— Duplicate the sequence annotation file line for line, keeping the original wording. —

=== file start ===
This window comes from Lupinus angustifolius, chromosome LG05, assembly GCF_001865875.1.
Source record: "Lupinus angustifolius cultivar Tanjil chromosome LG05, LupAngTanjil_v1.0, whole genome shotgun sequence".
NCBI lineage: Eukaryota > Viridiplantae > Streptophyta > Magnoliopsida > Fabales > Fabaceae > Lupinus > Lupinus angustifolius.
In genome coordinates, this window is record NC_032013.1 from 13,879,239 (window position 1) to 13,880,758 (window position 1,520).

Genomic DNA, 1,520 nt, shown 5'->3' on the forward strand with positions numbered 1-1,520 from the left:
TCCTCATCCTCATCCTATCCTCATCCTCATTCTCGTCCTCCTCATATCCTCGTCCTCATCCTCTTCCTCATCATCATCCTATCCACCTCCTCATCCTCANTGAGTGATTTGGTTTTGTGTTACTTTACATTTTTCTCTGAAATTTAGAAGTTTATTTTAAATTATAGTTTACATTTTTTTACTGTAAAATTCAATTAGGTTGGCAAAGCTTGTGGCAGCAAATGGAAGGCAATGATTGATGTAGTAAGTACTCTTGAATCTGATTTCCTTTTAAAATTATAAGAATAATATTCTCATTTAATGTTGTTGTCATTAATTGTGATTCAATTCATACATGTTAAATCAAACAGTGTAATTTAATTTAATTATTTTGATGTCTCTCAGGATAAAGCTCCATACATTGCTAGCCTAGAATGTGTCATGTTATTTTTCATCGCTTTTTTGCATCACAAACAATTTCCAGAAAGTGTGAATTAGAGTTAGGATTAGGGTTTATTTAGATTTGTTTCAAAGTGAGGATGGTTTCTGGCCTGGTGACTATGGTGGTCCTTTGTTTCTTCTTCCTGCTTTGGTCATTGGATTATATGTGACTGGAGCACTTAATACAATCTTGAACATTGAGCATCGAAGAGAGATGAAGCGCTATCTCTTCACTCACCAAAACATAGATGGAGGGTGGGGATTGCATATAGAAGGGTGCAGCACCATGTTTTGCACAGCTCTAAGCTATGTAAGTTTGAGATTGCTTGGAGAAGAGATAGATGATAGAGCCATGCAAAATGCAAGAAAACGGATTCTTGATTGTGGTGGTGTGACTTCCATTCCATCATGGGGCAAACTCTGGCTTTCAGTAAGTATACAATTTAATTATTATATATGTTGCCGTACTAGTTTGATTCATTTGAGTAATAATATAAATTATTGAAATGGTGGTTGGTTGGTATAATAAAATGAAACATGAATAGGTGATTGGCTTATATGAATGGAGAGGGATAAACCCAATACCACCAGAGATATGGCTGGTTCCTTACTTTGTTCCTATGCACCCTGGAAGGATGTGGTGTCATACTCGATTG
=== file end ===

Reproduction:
This window comes from Lupinus angustifolius, chromosome LG05, assembly GCF_001865875.1.
Source record: "Lupinus angustifolius cultivar Tanjil chromosome LG05, LupAngTanjil_v1.0, whole genome shotgun sequence".
NCBI lineage: Eukaryota > Viridiplantae > Streptophyta > Magnoliopsida > Fabales > Fabaceae > Lupinus > Lupinus angustifolius.
In genome coordinates, this window is record NC_032013.1 from 13,879,239 (window position 1) to 13,880,758 (window position 1,520).

Genomic DNA, 1,520 nt, shown 5'->3' on the forward strand with positions numbered 1-1,520 from the left:
TCCTCATCCTCATCCTATCCTCATCCTCATTCTCGTCCTCCTCATATCCTCGTCCTCATCCTCTTCCTCATCATCATCCTATCCACCTCCTCATCCTCANTGAGTGATTTGGTTTTGTGTTACTTTACATTTTTCTCTGAAATTTAGAAGTTTATTTTAAATTATAGTTTACATTTTTTTACTGTAAAATTCAATTAGGTTGGCAAAGCTTGTGGCAGCAAATGGAAGGCAATGATTGATGTAGTAAGTACTCTTGAATCTGATTTCCTTTTAAAATTATAAGAATAATATTCTCATTTAATGTTGTTGTCATTAATTGTGATTCAATTCATACATGTTAAATCAAACAGTGTAATTTAATTTAATTATTTTGATGTCTCTCAGGATAAAGCTCCATACATTGCTAGCCTAGAATGTGTCATGTTATTTTTCATCGCTTTTTTGCATCACAAACAATTTCCAGAAAGTGTGAATTAGAGTTAGGATTAGGGTTTATTTAGATTTGTTTCAAAGTGAGGATGGTTTCTGGCCTGGTGACTATGGTGGTCCTTTGTTTCTTCTTCCTGCTTTGGTCATTGGATTATATGTGACTGGAGCACTTAATACAATCTTGAACATTGAGCATCGAAGAGAGATGAAGCGCTATCTCTTCACTCACCAAAACATAGATGGAGGGTGGGGATTGCATATAGAAGGGTGCAGCACCATGTTTTGCACAGCTCTAAGCTATGTAAGTTTGAGATTGCTTGGAGAAGAGATAGATGATAGAGCCATGCAAAATGCAAGAAAACGGATTCTTGATTGTGGTGGTGTGACTTCCATTCCATCATGGGGCAAACTCTGGCTTTCAGTAAGTATACAATTTAATTATTATATATGTTGCCGTACTAGTTTGATTCATTTGAGTAATAATATAAATTATTGAAATGGTGGTTGGTTGGTATAATAAAATGAAACATGAATAGGTGATTGGCTTATATGAATGGAGAGGGATAAACCCAATACCACCAGAGATATGGCTGGTTCCTTACTTTGTTCCTATGCACCCTGGAAGGATGTGGTGTCATACTCGATTG